Mozilla Explains Why Firefox OS Apps Are Fundamentally Better than Native Mobile Apps

It stems from Mozilla's reliance on the web as a technology and as a platform

Mozilla's Firefox OS is becoming less and less an experiment and more an actual product. At the Mobile World Conference, Mozilla unveiled a long list of partners which will start selling Firefox OS devices as early as this year.

There were also a couple of new phones on hand, apart from the Geeksphone devices aimed at developers.

The devices showcased are fairly low-end, to be expected since they're aimed at developing markets and are supposed to be cheap, cheaper than most other smartphones.

But the devices matter less than what they're able to run, apps make or break a mobile platform these days, not hardware.

Mozilla highlighted some of the unique selling points of Firefox OS coming from the fact that it's built on the web, in more ways than one.

For developers, the allure is that all Firefox OS apps are built with web technologies, HTML, CSS, JavaScript, though they make use of some Firefox OS-specific APIs, which should make it easy for many to start working on Firefox OS apps or "port" existing web apps.

Much like with Chrome, this also means that the apps themselves don't have to reside on the device, they can "live" on the web itself.

For users, the advantage is that they don't have to install an app to use it and Mozilla is making the most of this with the search functionality built into Firefox OS, a core feature of the platform.

A search will return a mixture web results, direct links to buy listen to music, or even apps, depending on the query.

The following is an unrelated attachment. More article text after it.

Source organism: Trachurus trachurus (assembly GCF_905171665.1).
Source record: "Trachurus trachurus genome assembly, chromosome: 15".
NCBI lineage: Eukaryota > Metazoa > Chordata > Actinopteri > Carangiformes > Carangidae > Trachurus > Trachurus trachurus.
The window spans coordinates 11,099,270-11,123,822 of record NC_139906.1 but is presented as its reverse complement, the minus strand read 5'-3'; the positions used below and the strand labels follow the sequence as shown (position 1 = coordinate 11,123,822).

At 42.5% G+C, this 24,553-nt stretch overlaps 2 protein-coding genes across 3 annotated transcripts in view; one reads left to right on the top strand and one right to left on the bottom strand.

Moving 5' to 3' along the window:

This makes it possible for the concept of "one time" apps to exist. If you need an app for a specific task at a certain point, you can search for it, use the app and then discard it, much like you would with a website.

This may sound like a downside for developers, but it should result in people trying out more apps than they would if they had to install them first, which should lead to more people eventually installing those apps, if they like them or use them often.

It all sounds nice, but it remains to be seen how well it works in practice and whether developers will be interested. For now, Mozilla has announced that it's gotten quite a few well-known developers on board.

Apps such as AccuWeather, Airbnb, Box, Cut the Rope, Disney Mobile Games, EA games, Facebook, Nokia HERE, MTV Brasil, Pulse News, SoundCloud, SporTV, Terra, Time Out and Twitter are all available for Firefox OS already.

Mozilla was only able to get so many on board because many of the apps are simply repackaged websites or apps. But that's exactly what Mozilla has been touting as the big advantage of Firefox OS.

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